Oaks star has Talent to make it a double

Irish hopes look shaky as Epsom winner puts reputation on the line  at the Curragh

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The Independent Online

Of the Classic generation, the hierarchy among those plying their trade over a mile has been pretty solid, with both the Newmarket Guineas winners, Dawn Approach and Sky Lantern, confirming at Royal Ascot their superiority over rivals behind them on the Rowley Mile in the spring. The middle-distance division colts, though, are in some disarray after Ruler Of The World’s Epsom form was blown out of the water in the Irish Derby.

Today at the Curragh it is the turn of the fillies in the division as the Oaks heroine Talent puts her reputation on the line against seven rivals in the Irish Oaks. Statistically, she is as likely to succeed as not; five of the last 10 Epsom winners to try have achieved the double.

Bookmakers rate her a 5-2 chance to follow the hoofprints of Snow Fairy, Sariska, Alexandrova, Ouija Board and Ramruma.

At Epsom, Talent was one of the outsiders but belied her 20-1 starting price to run right away from her field, headed by her much better-fancied Ralph Beckett stablemate Secret Gesture. The daughter of New Approach overcame an anything but straightforward passage on the tricky course before storming clear through the final furlong to emulate her great-grandmother Bireme.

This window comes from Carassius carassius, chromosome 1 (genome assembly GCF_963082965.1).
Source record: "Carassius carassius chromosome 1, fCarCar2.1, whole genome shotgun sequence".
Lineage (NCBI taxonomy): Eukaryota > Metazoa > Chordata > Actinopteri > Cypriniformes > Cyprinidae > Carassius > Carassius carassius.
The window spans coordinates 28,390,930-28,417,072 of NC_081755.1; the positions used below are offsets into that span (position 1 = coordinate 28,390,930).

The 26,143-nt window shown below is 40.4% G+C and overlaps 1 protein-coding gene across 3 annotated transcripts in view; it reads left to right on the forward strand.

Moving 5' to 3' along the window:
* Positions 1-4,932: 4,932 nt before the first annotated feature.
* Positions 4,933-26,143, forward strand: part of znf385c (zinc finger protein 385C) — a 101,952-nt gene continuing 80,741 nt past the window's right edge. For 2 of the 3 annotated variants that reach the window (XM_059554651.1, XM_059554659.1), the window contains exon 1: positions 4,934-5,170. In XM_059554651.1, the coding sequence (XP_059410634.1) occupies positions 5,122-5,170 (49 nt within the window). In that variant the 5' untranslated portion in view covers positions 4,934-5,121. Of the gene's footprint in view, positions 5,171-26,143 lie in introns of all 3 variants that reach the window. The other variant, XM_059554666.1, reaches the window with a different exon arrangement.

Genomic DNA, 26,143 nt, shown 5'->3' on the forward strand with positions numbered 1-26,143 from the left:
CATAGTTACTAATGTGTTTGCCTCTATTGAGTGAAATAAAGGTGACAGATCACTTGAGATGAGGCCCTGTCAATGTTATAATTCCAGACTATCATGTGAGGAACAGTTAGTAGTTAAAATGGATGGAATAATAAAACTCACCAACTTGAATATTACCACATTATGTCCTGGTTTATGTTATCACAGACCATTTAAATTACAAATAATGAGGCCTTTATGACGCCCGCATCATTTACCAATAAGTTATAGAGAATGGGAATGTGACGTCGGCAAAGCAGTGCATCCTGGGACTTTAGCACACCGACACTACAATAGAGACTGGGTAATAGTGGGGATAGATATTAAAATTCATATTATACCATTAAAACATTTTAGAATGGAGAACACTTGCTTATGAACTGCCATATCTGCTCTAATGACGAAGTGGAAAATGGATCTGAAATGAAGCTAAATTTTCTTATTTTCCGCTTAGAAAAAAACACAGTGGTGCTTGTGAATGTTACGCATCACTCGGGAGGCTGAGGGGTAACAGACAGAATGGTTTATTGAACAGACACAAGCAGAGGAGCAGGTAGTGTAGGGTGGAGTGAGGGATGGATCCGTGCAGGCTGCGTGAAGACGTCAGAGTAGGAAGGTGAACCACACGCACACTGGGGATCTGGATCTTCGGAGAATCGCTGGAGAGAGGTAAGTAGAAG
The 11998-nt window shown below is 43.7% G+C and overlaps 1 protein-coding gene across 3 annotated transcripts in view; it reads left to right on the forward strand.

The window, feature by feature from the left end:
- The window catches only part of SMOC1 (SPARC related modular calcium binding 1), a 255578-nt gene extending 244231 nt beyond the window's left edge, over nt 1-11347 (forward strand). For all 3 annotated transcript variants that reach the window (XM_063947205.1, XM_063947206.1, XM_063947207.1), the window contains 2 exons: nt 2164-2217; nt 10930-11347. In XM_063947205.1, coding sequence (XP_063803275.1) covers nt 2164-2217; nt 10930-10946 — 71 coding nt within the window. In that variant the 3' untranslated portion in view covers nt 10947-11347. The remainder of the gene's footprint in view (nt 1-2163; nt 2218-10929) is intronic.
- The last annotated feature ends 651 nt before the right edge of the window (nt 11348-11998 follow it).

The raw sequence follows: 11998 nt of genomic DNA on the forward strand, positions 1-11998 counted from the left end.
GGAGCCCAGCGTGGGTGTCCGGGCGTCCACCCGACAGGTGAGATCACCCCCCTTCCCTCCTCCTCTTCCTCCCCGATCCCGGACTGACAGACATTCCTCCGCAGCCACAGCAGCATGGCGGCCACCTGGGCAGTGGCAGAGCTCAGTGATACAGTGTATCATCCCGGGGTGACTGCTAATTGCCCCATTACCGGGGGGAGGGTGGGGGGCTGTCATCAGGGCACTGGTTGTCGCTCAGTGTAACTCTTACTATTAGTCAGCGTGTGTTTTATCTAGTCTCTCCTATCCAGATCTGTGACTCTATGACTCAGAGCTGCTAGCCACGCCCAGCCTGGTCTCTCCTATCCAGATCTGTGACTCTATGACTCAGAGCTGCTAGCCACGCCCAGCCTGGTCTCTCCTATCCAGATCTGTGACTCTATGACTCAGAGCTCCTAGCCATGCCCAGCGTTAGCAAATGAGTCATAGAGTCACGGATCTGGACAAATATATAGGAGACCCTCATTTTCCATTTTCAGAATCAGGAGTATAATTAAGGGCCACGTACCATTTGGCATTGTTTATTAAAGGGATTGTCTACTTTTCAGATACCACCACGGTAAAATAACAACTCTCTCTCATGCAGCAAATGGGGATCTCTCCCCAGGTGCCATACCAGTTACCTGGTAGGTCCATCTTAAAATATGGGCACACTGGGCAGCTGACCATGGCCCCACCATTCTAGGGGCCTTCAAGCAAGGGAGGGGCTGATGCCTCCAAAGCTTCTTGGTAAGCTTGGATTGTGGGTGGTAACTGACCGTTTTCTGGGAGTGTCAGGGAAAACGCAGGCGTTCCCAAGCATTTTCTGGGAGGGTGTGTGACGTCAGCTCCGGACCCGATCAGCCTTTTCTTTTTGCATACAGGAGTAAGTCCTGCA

None behind her in the Oaks is taking Talent on again; her rival at the top of today’s market, after steady support during the week, is another well-bred, lightly raced improver, Riposte, from the Lady Cecil stable. The Dansili filly, a half-sister to Frankel’s dam, earned her chance of a crack at the top level after a stylishly successful move from maiden to Group Two company in the Ribblesdale Stakes at Royal Ascot.

The last of the home side to take Ireland’s premier filly contest was Moonstone five years ago and this evening’s defence of the €400,000 (£345,000) purse, headed by Alive Alive Oh (Tommy Stack) and Just Pretending (one of three for Aidan O’Brien), again looks vulnerable. The sole French raider Chiquita remains a maiden, but should have won on her seasonal debut (she was well clear when she clipped a hedge at the side of the course and fell) and then chased home Treve in last month’s Prix de Diane.

Although Talent’s near four-length victory at Epsom was a surprise on the day, there is no reason to believe it was a fluke and she can live up to her hostage-to-fortune name and give rider Jim Crowley, who deserted her at Epsom, his first Classic.

On today’s seven domestic cards the richest reward comes in the £250,000 Weatherbys Super Sprint at Newbury, a contest restricted to horses bought relatively cheaply at auction. Over the years this race has proved something of a Richard Hannon benefit (seven winners in its 21 runnings) and the  stable duly fields the favourite Lilbourne Lass. But better value may be found in Peniaphobia.

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